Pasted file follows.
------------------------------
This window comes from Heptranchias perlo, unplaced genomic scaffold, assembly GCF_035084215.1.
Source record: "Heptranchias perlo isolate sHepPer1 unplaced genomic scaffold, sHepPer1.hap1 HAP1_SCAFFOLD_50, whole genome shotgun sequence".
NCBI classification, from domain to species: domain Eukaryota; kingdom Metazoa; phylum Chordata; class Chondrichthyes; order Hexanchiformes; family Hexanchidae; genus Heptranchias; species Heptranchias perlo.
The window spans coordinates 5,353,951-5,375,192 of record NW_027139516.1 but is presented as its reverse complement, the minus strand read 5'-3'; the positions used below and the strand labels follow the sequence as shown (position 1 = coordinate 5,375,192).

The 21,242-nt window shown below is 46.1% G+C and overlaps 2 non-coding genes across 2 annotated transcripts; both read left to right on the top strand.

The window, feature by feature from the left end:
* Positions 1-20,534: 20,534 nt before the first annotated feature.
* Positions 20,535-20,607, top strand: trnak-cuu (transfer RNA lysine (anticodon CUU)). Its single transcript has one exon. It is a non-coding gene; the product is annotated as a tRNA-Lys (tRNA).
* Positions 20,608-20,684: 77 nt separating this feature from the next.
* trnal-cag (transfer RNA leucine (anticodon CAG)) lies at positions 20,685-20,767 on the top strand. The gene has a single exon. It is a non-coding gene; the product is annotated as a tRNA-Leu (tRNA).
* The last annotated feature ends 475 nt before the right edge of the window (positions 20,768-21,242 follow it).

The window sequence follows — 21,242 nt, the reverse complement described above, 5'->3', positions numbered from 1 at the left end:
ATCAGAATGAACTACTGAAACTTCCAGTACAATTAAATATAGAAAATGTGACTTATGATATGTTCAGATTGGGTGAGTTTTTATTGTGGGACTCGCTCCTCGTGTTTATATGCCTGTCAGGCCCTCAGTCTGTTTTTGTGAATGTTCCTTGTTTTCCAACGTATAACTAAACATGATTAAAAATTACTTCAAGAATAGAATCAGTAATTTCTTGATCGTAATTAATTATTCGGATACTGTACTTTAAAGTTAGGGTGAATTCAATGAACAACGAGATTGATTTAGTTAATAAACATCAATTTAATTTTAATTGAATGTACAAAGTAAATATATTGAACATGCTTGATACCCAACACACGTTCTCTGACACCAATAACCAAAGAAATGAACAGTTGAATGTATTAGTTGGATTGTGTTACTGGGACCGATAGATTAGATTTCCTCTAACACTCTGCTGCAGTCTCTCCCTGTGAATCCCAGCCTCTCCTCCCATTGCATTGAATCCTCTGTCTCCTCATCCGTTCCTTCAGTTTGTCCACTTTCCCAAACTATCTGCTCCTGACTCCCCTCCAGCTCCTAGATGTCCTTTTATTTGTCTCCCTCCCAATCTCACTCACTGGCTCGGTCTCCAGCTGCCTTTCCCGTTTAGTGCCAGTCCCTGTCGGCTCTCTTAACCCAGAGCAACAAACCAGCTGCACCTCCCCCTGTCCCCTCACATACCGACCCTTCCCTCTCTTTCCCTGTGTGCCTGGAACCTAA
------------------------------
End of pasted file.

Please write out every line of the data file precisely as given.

This window comes from Heptranchias perlo, unplaced genomic scaffold, assembly GCF_035084215.1.
Source record: "Heptranchias perlo isolate sHepPer1 unplaced genomic scaffold, sHepPer1.hap1 HAP1_SCAFFOLD_50, whole genome shotgun sequence".
NCBI classification, from domain to species: domain Eukaryota; kingdom Metazoa; phylum Chordata; class Chondrichthyes; order Hexanchiformes; family Hexanchidae; genus Heptranchias; species Heptranchias perlo.
The window spans coordinates 5,353,951-5,375,192 of record NW_027139516.1 but is presented as its reverse complement, the minus strand read 5'-3'; the positions used below and the strand labels follow the sequence as shown (position 1 = coordinate 5,375,192).

The 21,242-nt window shown below is 46.1% G+C and overlaps 2 non-coding genes across 2 annotated transcripts; both read left to right on the top strand.

The window, feature by feature from the left end:
* Positions 1-20,534: 20,534 nt before the first annotated feature.
* Positions 20,535-20,607, top strand: trnak-cuu (transfer RNA lysine (anticodon CUU)). Its single transcript has one exon. It is a non-coding gene; the product is annotated as a tRNA-Lys (tRNA).
* Positions 20,608-20,684: 77 nt separating this feature from the next.
* trnal-cag (transfer RNA leucine (anticodon CAG)) lies at positions 20,685-20,767 on the top strand. The gene has a single exon. It is a non-coding gene; the product is annotated as a tRNA-Leu (tRNA).
* The last annotated feature ends 475 nt before the right edge of the window (positions 20,768-21,242 follow it).

The window sequence follows — 21,242 nt, the reverse complement described above, 5'->3', positions numbered from 1 at the left end:
ATCAGAATGAACTACTGAAACTTCCAGTACAATTAAATATAGAAAATGTGACTTATGATATGTTCAGATTGGGTGAGTTTTTATTGTGGGACTCGCTCCTCGTGTTTATATGCCTGTCAGGCCCTCAGTCTGTTTTTGTGAATGTTCCTTGTTTTCCAACGTATAACTAAACATGATTAAAAATTACTTCAAGAATAGAATCAGTAATTTCTTGATCGTAATTAATTATTCGGATACTGTACTTTAAAGTTAGGGTGAATTCAATGAACAACGAGATTGATTTAGTTAATAAACATCAATTTAATTTTAATTGAATGTACAAAGTAAATATATTGAACATGCTTGATACCCAACACACGTTCTCTGACACCAATAACCAAAGAAATGAACAGTTGAATGTATTAGTTGGATTGTGTTACTGGGACCGATAGATTAGATTTCCTCTAACACTCTGCTGCAGTCTCTCCCTGTGAATCCCAGCCTCTCCTCCCATTGCATTGAATCCTCTGTCTCCTCATCCGTTCCTTCAGTTTGTCCACTTTCCCAAACTATCTGCTCCTGACTCCCCTCCAGCTCCTAGATGTCCTTTTATTTGTCTCCCTCCCAATCTCACTCACTGGCTCGGTCTCCAGCTGCCTTTCCCGTTTAGTGCCAGTCCCTGTCGGCTCTCTTAACCCAGAGCAACAAACCAGCTGCACCTCCCCCTGTCCCCTCACATACCGACCCTTCCCTCTCTTTCCCTGTGTGCCTGGAACCTAA